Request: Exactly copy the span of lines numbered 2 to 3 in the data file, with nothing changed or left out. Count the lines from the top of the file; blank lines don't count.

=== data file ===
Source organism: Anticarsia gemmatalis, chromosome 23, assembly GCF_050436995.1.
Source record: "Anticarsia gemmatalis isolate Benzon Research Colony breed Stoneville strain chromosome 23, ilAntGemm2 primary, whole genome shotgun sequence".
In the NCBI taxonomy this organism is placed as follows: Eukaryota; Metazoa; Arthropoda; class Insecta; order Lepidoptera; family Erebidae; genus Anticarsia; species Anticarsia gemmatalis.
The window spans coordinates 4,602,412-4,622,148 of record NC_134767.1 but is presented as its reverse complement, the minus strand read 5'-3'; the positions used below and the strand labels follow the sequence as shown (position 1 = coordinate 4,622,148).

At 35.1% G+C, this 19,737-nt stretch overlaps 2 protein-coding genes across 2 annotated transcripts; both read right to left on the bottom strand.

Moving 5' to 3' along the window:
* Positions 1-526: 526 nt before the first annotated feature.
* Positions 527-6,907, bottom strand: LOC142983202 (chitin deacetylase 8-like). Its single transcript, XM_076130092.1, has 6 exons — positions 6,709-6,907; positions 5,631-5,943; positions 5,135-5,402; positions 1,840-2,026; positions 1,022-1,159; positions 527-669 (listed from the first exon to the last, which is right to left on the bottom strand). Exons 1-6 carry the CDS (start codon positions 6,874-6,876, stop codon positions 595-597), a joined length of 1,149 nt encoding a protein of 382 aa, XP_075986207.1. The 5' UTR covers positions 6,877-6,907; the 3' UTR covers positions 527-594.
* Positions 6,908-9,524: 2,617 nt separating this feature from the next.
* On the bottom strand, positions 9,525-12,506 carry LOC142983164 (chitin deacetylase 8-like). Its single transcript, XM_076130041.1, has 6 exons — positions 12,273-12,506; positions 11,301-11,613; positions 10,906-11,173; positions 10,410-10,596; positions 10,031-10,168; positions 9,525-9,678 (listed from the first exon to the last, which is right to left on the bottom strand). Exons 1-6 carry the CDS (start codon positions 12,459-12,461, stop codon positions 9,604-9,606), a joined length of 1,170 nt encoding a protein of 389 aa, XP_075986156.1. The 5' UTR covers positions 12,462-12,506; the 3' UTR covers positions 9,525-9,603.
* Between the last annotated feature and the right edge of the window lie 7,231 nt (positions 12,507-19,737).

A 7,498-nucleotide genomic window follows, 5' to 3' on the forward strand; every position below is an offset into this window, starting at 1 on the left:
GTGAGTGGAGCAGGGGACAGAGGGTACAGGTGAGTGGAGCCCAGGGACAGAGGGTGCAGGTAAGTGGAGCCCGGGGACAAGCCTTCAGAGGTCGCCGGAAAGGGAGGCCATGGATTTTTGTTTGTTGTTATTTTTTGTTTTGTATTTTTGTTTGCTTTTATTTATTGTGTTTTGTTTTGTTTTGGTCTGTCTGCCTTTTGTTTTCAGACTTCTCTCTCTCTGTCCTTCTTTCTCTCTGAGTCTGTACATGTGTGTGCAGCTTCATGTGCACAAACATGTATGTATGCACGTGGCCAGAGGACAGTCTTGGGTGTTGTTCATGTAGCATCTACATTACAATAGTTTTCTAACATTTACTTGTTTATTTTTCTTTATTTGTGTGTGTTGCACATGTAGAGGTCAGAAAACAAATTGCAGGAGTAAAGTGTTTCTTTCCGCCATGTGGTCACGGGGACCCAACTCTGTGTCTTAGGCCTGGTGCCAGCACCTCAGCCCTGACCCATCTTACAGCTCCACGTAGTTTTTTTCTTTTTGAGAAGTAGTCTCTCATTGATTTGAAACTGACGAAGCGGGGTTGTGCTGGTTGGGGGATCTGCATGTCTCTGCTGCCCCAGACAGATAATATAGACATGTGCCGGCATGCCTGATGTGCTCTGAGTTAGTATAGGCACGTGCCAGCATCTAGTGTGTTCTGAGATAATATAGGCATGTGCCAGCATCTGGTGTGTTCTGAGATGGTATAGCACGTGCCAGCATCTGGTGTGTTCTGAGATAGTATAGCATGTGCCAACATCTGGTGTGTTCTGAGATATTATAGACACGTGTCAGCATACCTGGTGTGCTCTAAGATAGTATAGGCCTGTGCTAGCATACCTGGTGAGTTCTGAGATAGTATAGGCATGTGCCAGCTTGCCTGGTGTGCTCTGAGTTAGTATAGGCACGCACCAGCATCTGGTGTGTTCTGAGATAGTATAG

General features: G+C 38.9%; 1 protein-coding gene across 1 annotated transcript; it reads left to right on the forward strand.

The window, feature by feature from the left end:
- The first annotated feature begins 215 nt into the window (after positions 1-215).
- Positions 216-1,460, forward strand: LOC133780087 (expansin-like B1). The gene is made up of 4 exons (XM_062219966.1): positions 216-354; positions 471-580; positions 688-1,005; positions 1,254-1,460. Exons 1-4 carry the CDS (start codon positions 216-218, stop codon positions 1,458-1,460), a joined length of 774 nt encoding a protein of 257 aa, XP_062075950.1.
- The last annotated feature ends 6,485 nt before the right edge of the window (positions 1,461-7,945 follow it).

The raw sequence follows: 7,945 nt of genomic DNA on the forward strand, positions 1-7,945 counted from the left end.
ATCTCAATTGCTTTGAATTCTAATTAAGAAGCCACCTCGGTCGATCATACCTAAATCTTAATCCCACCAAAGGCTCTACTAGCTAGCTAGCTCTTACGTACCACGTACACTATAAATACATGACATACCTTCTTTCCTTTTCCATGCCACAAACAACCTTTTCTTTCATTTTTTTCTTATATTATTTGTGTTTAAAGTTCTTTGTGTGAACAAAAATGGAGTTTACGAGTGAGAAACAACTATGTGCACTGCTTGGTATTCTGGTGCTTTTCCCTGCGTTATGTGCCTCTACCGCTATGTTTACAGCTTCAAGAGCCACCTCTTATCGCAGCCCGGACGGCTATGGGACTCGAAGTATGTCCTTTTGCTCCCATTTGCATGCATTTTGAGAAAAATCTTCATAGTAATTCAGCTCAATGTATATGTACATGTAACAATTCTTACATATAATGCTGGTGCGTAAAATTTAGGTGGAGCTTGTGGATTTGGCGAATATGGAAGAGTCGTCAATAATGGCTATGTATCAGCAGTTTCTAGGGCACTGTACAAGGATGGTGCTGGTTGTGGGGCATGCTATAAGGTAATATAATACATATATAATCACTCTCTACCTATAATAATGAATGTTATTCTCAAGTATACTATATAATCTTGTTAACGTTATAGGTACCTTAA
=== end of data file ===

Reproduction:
Source record: "Anticarsia gemmatalis isolate Benzon Research Colony breed Stoneville strain chromosome 23, ilAntGemm2 primary, whole genome shotgun sequence".
In the NCBI taxonomy this organism is placed as follows: Eukaryota; Metazoa; Arthropoda; class Insecta; order Lepidoptera; family Erebidae; genus Anticarsia; species Anticarsia gemmatalis.